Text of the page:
Have you ever heard of a “Book Shower”? When a colleague offered the idea as an event they very much enjoyed, I began to wonder what book I would choose as a gift for a child. What an amazing experience to grow up with the novels and stories that others loved before you already awaiting your attention in a bookshelf that belongs to you! It is wonderful to imagine a child relishing the words on the pages of a book that I once read with excitement.
The love of reading can be encouraged at school with book fairs and summer reading lists, but the responsibility to instill a love of reading into a child begins at infancy. Many parents read to their children while still in the womb and continue this healthy habit during their younger years. Due to time constraints, some parents are not able to read with their children as much as they would like. As a reader whose mother read all the time, my love for the written word came from her example.
What five books from your childhood do you believe each and every child should have in their bookcase? This question is not as simple to answer as it sounds. Book lovers tend to have innumerable amount of favorite books. These are my favorites today. Tomorrow may be another story (pun intended).
1. Liver Cookies by Dian Curtis Regan
This is a book that I often wonder if others have read or heard of. A girl named Holly and her best friend Beth start a business making healthy junk food as a school project and selling their edible wares. The main characters were the same age as me and there are even recipes for a child and parent to make together of the snacks in the story. The lesson: Impossible goals are not so impossible with diligent hard work, new ideas, and a side of merriment. See it on Goodreads.
2. Where the Sidewalk Ends by Shel Silverstein
When I was in Elementary/Grade School, my teachers used to read one poem from this book daily. The author skillfully combined silliness, prose, and cute drawings to create short stories. My favorite is about a king who adored peanut butter sandwiches with such intensity, he ended up cementing his jaw together with peanut butter. It’s delightfully funny. This one book hasn’t left my list of favorites for 25 years. The lesson: Too many to list because each poem has its own. See it on Goodreads.
3. My Side of the Mountain by Jean Craighead George
I discovered this treasure of a book in my school library. It is the story of Sam Gribley, a teen who decides that city living in New York City is too much. He runs away to reside in the mountains and within the woods. Exciting portions of Sam’s story include training a falcon, making pancakes from acorns, and living inside a tree. I read this fantastic story repeatedly during my childhood. The lesson: There is nothing impossible with the right amount of knowledge and ingenuity. See it on Goodreads.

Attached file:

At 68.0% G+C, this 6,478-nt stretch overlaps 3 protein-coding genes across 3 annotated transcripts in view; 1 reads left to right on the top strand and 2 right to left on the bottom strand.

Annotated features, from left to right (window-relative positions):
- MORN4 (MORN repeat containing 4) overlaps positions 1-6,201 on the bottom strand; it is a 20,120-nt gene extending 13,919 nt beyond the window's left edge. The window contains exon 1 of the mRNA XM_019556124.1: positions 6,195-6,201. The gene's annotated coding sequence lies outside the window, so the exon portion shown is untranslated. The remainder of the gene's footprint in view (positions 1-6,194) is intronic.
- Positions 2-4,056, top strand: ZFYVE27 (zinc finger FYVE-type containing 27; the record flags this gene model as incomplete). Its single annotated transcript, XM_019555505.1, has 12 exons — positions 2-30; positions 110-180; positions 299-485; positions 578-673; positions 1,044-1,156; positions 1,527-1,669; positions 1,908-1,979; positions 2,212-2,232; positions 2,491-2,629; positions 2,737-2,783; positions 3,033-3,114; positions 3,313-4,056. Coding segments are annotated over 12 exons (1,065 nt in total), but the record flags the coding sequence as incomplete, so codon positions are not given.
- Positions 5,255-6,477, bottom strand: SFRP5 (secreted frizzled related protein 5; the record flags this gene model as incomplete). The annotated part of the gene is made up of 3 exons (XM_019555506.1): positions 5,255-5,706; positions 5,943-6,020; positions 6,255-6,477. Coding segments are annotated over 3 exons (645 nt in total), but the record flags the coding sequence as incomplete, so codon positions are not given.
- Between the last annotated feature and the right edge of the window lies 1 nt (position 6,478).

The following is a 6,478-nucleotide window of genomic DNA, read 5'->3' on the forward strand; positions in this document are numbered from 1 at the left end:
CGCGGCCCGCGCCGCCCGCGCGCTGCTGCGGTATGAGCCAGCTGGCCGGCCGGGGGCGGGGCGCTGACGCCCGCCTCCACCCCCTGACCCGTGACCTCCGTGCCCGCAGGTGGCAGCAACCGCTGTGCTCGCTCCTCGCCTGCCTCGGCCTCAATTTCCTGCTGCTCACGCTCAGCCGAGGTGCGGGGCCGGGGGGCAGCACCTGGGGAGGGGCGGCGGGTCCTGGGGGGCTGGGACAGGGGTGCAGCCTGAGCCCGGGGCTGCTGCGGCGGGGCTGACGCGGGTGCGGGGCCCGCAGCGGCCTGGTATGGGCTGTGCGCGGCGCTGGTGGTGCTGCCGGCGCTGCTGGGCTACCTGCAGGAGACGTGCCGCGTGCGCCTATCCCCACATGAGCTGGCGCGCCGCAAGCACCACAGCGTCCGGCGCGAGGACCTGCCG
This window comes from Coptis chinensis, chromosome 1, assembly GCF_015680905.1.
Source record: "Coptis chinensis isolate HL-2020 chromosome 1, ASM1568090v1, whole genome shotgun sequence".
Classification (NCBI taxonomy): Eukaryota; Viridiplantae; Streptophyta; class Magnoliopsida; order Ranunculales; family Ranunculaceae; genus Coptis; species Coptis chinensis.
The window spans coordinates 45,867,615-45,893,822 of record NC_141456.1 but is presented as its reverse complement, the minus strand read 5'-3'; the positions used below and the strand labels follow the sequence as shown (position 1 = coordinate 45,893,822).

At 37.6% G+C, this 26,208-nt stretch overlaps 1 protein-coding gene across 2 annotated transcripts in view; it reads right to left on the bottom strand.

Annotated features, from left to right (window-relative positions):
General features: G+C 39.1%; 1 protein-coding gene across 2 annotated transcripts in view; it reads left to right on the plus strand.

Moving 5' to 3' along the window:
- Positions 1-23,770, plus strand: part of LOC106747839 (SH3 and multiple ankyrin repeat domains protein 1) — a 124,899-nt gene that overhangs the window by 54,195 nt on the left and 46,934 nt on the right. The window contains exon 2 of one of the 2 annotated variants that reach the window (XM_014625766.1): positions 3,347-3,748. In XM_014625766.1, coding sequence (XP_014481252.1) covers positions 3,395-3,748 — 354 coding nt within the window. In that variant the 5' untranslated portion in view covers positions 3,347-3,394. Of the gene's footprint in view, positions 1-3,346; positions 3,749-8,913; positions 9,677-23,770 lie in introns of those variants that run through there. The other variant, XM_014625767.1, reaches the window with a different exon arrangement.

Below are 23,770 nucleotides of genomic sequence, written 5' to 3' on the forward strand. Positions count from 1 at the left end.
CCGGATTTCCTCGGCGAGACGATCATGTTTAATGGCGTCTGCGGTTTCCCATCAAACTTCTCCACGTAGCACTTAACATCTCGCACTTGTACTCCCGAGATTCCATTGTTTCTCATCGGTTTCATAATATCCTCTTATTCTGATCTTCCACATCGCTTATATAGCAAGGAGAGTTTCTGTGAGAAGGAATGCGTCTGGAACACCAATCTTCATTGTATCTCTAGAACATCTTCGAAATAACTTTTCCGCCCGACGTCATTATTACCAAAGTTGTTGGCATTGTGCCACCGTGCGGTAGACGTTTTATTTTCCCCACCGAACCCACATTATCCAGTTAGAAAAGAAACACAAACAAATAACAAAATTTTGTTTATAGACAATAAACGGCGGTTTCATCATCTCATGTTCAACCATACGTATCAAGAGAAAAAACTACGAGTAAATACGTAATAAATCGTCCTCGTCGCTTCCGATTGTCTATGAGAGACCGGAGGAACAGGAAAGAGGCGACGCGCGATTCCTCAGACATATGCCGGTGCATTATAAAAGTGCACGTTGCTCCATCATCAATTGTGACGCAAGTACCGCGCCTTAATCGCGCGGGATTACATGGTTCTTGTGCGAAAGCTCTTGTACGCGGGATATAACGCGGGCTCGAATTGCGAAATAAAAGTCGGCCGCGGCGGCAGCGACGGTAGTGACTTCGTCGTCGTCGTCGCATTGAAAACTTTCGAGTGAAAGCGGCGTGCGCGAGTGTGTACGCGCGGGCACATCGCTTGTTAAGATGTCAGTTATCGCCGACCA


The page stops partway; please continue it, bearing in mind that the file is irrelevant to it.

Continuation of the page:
4. Charlotte’s Web by E.B. White
Charlotte is a wizened spider and Wilbur is a very young pig. While Charlotte and Wilbur are very different, in this charming story, they become friends. Fern, a young girl, fights to keep Wilbur from the frying pan with the help of Charlotte and other farm friends. This is a darling tale that, even 20+ years later, warms my heart to consider. The lesson: The best friendships are possible between generations and among the most different of cultures. See it on Goodreads.
5. Island of the Blue Dolphins by Scott O’Dell
On an island with just her little brother, Karana survives using skills she’s learned from her elders. While this story has its moments of sadness, it is a beautiful, heart-breaking tale of hope and a young girl’s journey to becoming a woman without the guidance available to others her age. The lesson: Learn from those who have taught me and find myself. See it on Goodreads.
A couple of other honorable mentions include Hatchet by Gary Paulsen and Where the Red Fern Grows by Wilson Rawls. Even with everything I’ve read, the supply of new novels continues and is unlikely to slow. Let us pass the books we’ve loved to those who are younger and continue a legacy of stories from one generation to the next.
Set the example in reading for yourself and read with your children as often as possible. When it’s time for a bedtime story, keep the reading and the time enjoyable, so everyone looks forward to story time. Include a book you love with each and every present you give. And, if you believe in the power of books, throw a “book shower” the next time someone you love is pregnant. It’s raining books. Let’s keep it that way!
Comment below with the books that you remember fondly from childhood. What book would you gift to a child you care about?